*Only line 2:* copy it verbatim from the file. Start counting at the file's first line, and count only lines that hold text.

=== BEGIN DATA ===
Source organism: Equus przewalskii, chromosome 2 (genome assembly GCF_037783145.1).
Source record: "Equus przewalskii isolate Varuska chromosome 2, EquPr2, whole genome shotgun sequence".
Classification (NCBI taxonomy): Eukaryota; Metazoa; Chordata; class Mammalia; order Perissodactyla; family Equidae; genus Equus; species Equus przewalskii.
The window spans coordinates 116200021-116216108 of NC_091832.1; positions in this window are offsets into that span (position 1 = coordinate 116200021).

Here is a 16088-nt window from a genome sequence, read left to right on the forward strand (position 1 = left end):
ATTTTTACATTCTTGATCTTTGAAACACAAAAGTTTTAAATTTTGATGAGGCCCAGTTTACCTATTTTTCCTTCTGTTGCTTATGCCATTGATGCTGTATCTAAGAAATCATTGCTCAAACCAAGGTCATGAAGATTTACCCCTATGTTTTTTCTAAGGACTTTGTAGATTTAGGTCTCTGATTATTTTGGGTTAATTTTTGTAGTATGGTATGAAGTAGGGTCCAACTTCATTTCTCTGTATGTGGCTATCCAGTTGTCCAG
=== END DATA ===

Source record: "Equus przewalskii isolate Varuska chromosome 2, EquPr2, whole genome shotgun sequence".